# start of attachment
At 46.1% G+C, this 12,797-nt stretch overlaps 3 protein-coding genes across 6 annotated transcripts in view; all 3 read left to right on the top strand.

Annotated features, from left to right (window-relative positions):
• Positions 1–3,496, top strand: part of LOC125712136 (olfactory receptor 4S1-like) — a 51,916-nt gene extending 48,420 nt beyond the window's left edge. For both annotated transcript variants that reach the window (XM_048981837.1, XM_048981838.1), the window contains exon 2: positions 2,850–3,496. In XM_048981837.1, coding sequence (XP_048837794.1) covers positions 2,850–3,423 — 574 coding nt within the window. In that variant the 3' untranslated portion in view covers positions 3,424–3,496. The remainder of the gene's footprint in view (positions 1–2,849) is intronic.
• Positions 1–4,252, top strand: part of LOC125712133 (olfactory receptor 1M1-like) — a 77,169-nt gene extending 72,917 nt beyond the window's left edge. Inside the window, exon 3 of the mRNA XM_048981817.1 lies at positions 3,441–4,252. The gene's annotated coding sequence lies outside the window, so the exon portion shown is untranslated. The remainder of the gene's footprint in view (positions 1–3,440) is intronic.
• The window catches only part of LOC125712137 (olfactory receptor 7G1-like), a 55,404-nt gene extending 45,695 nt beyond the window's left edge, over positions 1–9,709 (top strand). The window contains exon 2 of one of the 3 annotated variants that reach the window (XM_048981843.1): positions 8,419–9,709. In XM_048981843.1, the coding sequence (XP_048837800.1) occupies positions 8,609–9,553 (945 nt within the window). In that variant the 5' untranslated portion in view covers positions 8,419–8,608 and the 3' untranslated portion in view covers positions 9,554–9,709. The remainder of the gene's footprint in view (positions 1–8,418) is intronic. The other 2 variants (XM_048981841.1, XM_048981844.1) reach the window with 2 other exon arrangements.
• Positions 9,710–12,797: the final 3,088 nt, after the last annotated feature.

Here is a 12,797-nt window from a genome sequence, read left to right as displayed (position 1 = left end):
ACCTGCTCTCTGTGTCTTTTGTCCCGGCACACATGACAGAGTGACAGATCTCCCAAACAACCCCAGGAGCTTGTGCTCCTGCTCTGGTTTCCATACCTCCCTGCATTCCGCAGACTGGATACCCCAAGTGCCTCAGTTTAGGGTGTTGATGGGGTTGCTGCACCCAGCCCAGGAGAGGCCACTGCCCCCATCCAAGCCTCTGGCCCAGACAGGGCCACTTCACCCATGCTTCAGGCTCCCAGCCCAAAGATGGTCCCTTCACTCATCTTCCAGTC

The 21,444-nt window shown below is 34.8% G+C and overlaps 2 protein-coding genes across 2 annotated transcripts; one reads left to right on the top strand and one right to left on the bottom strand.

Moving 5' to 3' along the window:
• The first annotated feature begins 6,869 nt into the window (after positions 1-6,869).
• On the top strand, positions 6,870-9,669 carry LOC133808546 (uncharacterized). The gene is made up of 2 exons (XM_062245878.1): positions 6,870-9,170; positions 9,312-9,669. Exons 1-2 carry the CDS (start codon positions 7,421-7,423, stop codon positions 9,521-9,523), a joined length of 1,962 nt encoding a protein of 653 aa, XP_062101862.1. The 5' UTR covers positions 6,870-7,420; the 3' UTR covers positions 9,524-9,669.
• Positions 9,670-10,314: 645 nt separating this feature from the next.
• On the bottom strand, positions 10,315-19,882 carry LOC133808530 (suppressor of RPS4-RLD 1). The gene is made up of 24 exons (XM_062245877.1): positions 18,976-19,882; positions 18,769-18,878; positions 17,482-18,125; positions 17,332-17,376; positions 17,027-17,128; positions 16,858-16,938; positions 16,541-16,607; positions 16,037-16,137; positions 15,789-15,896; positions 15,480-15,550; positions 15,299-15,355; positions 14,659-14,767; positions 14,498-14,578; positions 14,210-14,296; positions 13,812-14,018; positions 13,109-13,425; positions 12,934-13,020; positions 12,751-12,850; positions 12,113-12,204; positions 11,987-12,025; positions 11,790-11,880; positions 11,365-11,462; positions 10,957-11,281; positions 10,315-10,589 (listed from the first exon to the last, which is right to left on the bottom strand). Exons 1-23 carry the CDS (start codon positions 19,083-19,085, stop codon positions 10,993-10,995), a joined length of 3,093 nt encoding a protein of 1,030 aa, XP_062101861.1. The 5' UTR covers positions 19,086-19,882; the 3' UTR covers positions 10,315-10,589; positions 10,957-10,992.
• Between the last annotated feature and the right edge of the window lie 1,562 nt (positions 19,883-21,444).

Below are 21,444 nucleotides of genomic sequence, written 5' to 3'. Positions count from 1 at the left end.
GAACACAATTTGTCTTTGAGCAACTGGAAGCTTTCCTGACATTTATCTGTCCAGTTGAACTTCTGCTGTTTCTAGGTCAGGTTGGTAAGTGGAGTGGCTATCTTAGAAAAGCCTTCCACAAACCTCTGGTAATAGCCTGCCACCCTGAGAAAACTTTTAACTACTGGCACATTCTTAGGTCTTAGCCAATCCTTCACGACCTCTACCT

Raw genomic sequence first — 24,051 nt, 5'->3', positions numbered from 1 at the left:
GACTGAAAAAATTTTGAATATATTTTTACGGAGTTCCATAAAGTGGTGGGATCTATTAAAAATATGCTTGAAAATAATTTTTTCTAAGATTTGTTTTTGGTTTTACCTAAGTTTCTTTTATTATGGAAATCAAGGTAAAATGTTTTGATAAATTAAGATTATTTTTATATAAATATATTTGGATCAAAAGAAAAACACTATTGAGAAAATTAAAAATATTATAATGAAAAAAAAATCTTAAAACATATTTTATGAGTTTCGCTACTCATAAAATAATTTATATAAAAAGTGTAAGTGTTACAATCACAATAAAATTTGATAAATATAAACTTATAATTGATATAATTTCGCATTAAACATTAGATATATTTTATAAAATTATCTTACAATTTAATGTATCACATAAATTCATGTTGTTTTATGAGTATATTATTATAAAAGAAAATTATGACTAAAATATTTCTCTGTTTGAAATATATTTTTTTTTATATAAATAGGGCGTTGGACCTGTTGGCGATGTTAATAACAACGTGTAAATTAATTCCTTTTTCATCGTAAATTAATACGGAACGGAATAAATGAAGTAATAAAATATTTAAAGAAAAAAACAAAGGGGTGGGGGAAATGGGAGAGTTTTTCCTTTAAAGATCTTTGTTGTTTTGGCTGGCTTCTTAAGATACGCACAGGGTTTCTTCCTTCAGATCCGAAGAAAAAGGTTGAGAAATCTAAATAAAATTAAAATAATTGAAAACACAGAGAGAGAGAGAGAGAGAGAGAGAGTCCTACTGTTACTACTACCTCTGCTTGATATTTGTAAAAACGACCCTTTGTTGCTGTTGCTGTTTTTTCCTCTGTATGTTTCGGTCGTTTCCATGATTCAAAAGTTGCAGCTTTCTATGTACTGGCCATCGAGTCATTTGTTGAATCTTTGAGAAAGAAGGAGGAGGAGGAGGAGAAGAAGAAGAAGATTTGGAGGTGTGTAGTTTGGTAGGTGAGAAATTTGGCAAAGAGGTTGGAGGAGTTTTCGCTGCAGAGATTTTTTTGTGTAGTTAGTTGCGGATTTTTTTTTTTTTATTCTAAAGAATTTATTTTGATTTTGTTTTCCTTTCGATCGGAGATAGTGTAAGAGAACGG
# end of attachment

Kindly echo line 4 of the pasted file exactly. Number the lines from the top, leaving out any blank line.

• Positions 1–4,252, top strand: part of LOC125712133 (olfactory receptor 1M1-like) — a 77,169-nt gene extending 72,917 nt beyond the window's left edge. Inside the window, exon 3 of the mRNA XM_048981817.1 lies at positions 3,441–4,252. The gene's annotated coding sequence lies outside the window, so the exon portion shown is untranslated. The remainder of the gene's footprint in view (positions 1–3,440) is intronic.